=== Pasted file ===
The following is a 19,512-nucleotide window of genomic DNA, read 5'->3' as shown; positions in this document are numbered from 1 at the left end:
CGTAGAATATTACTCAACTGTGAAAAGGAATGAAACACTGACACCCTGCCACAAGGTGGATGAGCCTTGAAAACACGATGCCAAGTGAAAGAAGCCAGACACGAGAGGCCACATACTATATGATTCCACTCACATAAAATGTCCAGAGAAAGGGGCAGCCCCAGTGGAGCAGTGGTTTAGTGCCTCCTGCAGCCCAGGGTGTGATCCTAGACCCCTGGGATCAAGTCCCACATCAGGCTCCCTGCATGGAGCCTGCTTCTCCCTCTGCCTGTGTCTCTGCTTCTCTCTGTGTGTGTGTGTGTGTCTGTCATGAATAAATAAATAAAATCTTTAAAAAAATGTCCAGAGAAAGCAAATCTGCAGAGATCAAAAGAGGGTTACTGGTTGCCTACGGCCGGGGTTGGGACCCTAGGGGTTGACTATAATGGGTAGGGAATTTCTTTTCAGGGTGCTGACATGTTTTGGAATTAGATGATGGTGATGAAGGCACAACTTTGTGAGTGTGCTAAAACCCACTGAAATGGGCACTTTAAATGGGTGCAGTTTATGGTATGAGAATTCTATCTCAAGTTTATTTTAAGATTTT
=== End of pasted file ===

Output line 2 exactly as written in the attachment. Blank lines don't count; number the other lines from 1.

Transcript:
CGTAGAATATTACTCAACTGTGAAAAGGAATGAAACACTGACACCCTGCCACAAGGTGGATGAGCCTTGAAAACACGATGCCAAGTGAAAGAAGCCAGACACGAGAGGCCACATACTATATGATTCCACTCACATAAAATGTCCAGAGAAAGGGGCAGCCCCAGTGGAGCAGTGGTTTAGTGCCTCCTGCAGCCCAGGGTGTGATCCTAGACCCCTGGGATCAAGTCCCACATCAGGCTCCCTGCATGGAGCCTGCTTCTCCCTCTGCCTGTGTCTCTGCTTCTCTCTGTGTGTGTGTGTGTGTCTGTCATGAATAAATAAATAAAATCTTTAAAAAAATGTCCAGAGAAAGCAAATCTGCAGAGATCAAAAGAGGGTTACTGGTTGCCTACGGCCGGGGTTGGGACCCTAGGGGTTGACTATAATGGGTAGGGAATTTCTTTTCAGGGTGCTGACATGTTTTGGAATTAGATGATGGTGATGAAGGCACAACTTTGTGAGTGTGCTAAAACCCACTGAAATGGGCACTTTAAATGGGTGCAGTTTATGGTATGAGAATTCTATCTCAAGTTTATTTTAAGATTTT